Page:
*Sea Hulda can sing instead of acting in combat, and their song - an unknowable, deep, moaning much like whalesong causes sorrow and depression in anything capable of such feeling (except Sea Hulda). When a Sea Hulda sings all in hearing 300’ range are overcome with a sudden wave of despondence, and must Save v. Spells or collapse, paralyzed with sadness and regret. Even on a successful save listening to the song causes uncontrollable weeping and a -2 to all rolls. The sorrow fades back to mere gripping, ineffable sadness within 1D6 rounds after the song stops or the Hulda move away. For each Sea Hulda joining a song after the first all saves are at -2. Deafness or plugging the ears will prevent this effect.
Sea Hulda 5E (1D6): HD 4D8+4 (HP: 22), AC 12, ATK 1* (melee - 5’) +3 hit, DAM 1D6+2 (claw or weapon - slashing), swim 40’, 20’, STAT (S: 14, D: 12, C: 15, I: 12, W: 16, CH: 13)
* In lieu of combat actions a Sea Hulda may sing. Their song - an unknowable, deep, moaning much like whalesong, causes sorrow and depression in anything capable of such feeling (except Sea Hulda) within 300’. The song’s sudden wave of despondence requires a DC15 save to avoid collapsing paralyzed with sadness and regret. Even on a successful save listening to the song causes uncontrollable weeping and a -2 to all rolls. The sorrow fades back to mere gripping, ineffable sadness within 1D6 rounds after the song stops or the Hulda move away. For each Sea Hulda joining a song after the first the DC check increases by 2. Deafness or plugging the ears will prevent this effect.
8. Droning Birds: Darting bloodthirsty daggers a crimson jeweled spite and malice named for the deep thrumming of their beating wings. Vampiric, the Droning Birds flock for mutual defense, nesting in hollow trees they strip of bark to whet their razor edged beaks. The opalescent red and purple feathers of each Droning Bird are worth 10GP to clothiers and haberdashers in Aurum Ferro (with 2D6+4 birds per swarm)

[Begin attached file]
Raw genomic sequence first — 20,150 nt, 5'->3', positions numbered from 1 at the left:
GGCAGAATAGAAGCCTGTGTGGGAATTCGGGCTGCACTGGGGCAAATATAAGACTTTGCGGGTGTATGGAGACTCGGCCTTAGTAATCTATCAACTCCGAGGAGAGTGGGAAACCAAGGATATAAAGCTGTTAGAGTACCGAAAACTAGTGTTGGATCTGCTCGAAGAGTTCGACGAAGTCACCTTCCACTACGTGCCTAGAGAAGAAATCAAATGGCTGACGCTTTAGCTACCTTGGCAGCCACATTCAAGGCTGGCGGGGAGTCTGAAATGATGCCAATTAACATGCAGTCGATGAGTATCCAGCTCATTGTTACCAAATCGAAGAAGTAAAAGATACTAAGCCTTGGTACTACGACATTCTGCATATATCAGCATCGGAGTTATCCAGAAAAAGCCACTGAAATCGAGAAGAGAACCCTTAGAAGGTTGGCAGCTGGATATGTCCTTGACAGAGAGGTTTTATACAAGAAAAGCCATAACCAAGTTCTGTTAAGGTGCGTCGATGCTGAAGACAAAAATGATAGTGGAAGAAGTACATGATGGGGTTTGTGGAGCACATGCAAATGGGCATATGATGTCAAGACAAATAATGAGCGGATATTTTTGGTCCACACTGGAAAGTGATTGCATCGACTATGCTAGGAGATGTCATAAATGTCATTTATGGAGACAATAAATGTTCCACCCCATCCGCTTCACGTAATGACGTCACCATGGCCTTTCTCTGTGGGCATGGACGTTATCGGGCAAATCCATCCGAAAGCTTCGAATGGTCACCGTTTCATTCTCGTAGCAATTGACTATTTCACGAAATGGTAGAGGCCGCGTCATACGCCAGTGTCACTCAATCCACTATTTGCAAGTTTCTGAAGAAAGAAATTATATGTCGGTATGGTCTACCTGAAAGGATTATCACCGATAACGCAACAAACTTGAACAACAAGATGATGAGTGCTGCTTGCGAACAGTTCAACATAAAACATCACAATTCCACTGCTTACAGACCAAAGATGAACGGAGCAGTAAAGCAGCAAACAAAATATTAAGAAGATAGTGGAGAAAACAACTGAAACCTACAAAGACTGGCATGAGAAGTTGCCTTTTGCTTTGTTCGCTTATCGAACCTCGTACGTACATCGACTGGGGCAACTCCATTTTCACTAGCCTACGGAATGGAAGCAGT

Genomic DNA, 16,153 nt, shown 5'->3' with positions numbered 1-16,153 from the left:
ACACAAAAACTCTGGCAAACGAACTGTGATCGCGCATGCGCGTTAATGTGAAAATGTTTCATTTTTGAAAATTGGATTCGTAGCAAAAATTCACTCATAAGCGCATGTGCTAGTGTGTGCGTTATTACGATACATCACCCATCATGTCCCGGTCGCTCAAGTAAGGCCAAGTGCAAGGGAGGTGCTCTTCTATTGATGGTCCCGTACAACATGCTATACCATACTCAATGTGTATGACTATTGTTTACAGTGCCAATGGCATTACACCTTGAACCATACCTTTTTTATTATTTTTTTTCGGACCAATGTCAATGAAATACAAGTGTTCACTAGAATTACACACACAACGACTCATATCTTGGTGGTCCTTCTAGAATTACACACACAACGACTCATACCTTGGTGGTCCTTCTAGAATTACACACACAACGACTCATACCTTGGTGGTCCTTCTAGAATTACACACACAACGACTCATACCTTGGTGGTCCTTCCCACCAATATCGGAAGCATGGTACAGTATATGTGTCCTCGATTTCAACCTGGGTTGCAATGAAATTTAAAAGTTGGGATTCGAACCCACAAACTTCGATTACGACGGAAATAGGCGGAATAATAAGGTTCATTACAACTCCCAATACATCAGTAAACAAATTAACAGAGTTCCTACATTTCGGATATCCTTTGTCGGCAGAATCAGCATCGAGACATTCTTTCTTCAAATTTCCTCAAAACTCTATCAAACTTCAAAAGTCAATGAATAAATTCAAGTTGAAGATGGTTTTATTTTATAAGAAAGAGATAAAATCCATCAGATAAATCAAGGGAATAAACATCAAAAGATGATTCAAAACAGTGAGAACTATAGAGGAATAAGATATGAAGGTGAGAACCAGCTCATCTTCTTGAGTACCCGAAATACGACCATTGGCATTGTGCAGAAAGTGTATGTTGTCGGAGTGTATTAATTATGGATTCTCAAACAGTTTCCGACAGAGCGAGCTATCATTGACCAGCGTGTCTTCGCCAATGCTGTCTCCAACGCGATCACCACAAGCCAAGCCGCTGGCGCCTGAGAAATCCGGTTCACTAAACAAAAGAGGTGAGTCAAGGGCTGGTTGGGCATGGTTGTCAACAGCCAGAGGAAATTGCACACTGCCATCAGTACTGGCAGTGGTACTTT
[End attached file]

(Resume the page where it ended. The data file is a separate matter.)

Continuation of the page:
Droning Bird Swarm (1D6/2): HD3 (HP: 9), AC 7 (13), ATK special*, DAM special*, MV fly 60’, ML 6, SV F0.
* When a swarm of Droning Birds descends on a foe they can’t miss, some of the sharp beaks will get through to inject venom and drink blood. Each round they inflict 1D8 damage, modified by the target’s armor. Full damage for no armor, -2 points for light, -4 for medium and -6 for heavy. In addition to injury the toxins in Droning Bird saliva are paralytic and a Save v. Paralysis is required to avoid being stunned for 1D6 rounds.
Droning Bird Swarm 5E (1D6/2): HD 7D8-7 (HP: 24), AC 13, ATK 1 (close - 0’) +4 hit*, DAM 2D6** (pierce - penetrating), fly 60’, STAT (S: 9, D: 13, C: 6, I: 5, W: 11, CH: 7)
*Swarm: A swarm of droning birds can surround over a victim to move into its space and drain its blood. The swarm can fly through openings small enough for a 1lb, 1’ long bird. It cannot regain HP or temporary HP. Because of its numbers the swarm has damage resistance to all normal weapon attacks, and immunities to: charmed, frightened, paralyzed, petrified, prone, restrained and stunned conditions.